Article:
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Quantum-Assisted Routing Optimization for Self-Organizing Networks

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4 Author(s)
Alanis, D. ; Sch. of Electron. & Comput. Sci., Univ. of Southampton, Southampton, UK ; Botsinis, P. ; Soon Xin Ng ; Hanzo, L.

Self-organizing networks act autonomously for the sake of achieving the best possible performance. The attainable routing depends on a delicate balance of diverse and often conflicting quality-of-service requirements. Finding the optimal solution typically becomes an nonolynomial-hard problem, as the network size increases in terms of the number of nodes. Moreover, the employment of user-defined utility functions for the aggregation of the different objective functions often leads to suboptimal solutions. On the other hand, Pareto optimality is capable of amalgamating the different design objectives by providing an element of elitism. Although there is a plethora of bioinspired algorithms that attempt to address this optimization problem, they often fail to generate all the points constituting the optimal Pareto front. As a remedy, we propose an optimal multiobjective quantum-assisted algorithm, namely the nondominated quantum optimization algorithm (NDQO), which evaluates the legitimate routes using the concept of Pareto optimality at a reduced complexity. We then compare the performance of the NDQO algorithm to the state-of-the-art evolutionary algorithms, demonstrating that the NDQO algorithm achieves a near-optimal performance. Furthermore, we analytically derive the upper and lower bounds of the NDQO algorithmic complexity, which is of the order of O(N) and O(N√(N)) in the best and worst case scenario, respectively. This corresponds to a substantial complexity reduction of the NDQO from the order of O(N2) imposed by the brute-force method.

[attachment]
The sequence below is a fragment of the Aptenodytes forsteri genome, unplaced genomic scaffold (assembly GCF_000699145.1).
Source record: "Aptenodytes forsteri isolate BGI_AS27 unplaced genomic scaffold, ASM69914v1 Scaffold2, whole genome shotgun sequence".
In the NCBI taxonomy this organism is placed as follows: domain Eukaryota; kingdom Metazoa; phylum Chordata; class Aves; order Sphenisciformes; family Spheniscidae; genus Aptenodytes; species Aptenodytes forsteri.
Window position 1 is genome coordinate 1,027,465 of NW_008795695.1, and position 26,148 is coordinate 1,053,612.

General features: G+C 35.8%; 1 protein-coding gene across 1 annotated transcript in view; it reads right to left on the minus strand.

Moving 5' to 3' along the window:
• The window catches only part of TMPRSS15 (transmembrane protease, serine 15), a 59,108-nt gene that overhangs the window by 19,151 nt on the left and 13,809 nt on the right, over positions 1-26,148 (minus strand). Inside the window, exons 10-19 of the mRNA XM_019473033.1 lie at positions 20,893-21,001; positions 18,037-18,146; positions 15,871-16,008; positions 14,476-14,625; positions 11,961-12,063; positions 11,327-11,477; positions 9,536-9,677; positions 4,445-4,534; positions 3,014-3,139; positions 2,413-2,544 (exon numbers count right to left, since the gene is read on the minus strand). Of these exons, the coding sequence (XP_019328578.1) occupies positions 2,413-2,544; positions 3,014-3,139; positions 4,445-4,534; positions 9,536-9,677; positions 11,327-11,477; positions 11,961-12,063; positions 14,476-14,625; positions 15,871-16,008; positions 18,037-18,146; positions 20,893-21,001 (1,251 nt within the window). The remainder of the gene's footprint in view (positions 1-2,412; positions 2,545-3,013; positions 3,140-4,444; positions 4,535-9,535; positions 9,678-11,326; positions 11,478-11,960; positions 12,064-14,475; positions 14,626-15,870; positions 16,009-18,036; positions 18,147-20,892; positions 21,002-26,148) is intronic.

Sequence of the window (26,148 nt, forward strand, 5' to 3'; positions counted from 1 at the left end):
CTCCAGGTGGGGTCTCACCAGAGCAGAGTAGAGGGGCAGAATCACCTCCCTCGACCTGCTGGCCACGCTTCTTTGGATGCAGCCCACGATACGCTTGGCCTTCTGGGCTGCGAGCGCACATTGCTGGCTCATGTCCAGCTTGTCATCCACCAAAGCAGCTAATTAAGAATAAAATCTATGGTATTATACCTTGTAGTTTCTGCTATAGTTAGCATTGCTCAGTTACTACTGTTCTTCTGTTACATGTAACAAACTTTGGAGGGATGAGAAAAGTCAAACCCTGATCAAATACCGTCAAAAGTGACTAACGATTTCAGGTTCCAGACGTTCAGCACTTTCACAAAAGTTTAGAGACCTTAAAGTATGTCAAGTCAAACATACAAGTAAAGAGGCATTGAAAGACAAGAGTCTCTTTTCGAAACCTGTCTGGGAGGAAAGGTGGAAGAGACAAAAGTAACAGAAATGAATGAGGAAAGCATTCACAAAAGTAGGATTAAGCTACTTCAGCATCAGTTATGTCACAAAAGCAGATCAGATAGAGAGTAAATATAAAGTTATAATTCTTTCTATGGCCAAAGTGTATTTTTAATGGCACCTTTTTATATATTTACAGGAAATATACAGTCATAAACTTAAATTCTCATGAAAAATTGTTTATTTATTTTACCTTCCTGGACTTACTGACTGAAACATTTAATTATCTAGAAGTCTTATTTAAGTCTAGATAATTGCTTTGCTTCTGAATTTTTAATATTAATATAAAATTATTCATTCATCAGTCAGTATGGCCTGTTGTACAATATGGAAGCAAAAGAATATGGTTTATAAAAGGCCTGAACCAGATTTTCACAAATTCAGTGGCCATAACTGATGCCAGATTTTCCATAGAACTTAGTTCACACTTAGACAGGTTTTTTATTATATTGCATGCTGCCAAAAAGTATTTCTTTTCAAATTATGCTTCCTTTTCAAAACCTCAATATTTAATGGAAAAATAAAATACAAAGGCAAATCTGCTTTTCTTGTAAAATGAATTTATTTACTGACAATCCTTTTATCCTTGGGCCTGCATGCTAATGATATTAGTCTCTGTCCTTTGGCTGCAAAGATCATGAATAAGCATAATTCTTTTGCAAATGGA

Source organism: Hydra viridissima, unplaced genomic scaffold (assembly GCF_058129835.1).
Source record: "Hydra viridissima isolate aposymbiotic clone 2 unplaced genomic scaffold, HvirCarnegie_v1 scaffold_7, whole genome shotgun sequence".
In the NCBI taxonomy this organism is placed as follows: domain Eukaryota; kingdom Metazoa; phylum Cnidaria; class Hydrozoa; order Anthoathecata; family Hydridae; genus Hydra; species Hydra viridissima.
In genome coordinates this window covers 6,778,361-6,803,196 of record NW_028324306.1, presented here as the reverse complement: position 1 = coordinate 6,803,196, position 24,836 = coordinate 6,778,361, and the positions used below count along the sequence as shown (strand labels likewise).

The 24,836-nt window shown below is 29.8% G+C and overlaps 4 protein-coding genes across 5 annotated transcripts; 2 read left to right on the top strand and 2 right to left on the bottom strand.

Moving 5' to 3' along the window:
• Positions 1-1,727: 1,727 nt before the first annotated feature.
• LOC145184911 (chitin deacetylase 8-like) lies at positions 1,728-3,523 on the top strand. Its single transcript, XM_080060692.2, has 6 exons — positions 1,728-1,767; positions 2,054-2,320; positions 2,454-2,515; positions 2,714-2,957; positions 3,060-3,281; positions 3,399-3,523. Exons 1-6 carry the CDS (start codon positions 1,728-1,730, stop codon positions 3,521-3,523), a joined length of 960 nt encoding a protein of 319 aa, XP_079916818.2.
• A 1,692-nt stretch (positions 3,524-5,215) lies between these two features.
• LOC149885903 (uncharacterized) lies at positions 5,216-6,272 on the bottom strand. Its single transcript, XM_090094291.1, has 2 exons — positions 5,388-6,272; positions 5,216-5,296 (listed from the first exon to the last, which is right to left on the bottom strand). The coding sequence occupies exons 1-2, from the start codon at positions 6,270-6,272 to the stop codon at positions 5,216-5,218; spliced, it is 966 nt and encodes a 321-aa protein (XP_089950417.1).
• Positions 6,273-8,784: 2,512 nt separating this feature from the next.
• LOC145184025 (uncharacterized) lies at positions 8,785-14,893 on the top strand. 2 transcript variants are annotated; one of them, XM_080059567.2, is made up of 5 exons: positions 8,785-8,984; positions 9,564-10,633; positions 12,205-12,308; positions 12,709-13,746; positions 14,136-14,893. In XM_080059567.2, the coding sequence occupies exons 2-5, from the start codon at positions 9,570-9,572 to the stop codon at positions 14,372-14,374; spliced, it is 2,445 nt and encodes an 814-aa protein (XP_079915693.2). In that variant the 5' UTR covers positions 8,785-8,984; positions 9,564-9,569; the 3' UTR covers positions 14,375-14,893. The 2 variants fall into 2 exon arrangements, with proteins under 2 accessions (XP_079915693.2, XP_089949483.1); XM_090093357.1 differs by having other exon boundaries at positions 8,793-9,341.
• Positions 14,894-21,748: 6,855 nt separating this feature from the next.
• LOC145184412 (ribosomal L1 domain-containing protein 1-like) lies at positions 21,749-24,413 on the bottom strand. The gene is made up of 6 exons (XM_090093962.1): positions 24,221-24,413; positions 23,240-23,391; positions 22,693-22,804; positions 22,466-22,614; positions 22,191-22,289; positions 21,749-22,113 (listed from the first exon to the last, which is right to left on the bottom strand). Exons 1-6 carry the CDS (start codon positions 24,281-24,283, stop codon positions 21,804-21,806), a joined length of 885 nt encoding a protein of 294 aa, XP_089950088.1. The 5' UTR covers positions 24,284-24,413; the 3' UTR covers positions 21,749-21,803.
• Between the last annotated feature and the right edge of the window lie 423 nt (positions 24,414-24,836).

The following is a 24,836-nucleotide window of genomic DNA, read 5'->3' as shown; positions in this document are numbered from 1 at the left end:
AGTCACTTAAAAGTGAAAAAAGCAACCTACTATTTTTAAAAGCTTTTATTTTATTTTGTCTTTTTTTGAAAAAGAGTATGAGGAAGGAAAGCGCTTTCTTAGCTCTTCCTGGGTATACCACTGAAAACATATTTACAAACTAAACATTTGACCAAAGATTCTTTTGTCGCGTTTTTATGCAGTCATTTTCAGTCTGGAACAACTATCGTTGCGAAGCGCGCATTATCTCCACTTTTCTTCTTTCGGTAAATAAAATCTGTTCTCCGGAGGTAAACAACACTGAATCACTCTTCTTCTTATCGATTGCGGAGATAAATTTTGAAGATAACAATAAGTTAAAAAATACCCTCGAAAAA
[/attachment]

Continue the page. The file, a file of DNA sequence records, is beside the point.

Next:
NDQO simulation for a 6-node SON for 300 frames: The SON is assumed to be covering a ($100times 100$) m square block area, where the Source Node (SN) and the Destination Node (DN) are located at the opposite corners of this square block and they are stationary. The Mobile Relay Nodes are denoted in the video by the red triangle ($triangle$) marker and are referred to as $mathrm{R}I$, where we have $I in{1, 2, 3, 4}$. Their initial locations are random, obeying a uniform distribution within the square block area. A new random destination is reached after 100 frames. Each of the $mathrm{R}I$s and the DN experience Gaussian interference at each random location and the interference power is produced by the complex Gaussian process $CN(-90, 10)$ in dBm. Their levels are noted above the marker of each $mathrm{R}I$ and at the bottom legend located at the right hand side of the video. A linear interpolation process is used for simulating the evolution of the levels of interference between the random locations for each $mathrm{R}I$ and the DN. The NDQO algorithm is employed for each frame for the sake of identifying the Pareto Optimal routes in terms of the Bit Error Ratio (BER) and the total power dissipation of each route. The routes are marked in the respective graph with arrows of distinct colors per route. Moreover, QPSK transmissions over uncorrelated Rayleigh channel are assumed and the loss model has a path loss exponent of $a = 3$. A list of the optimal routes is shown in the top legend located at the right hand side of the video clip.

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Access, IEEE  (Volume:2 )
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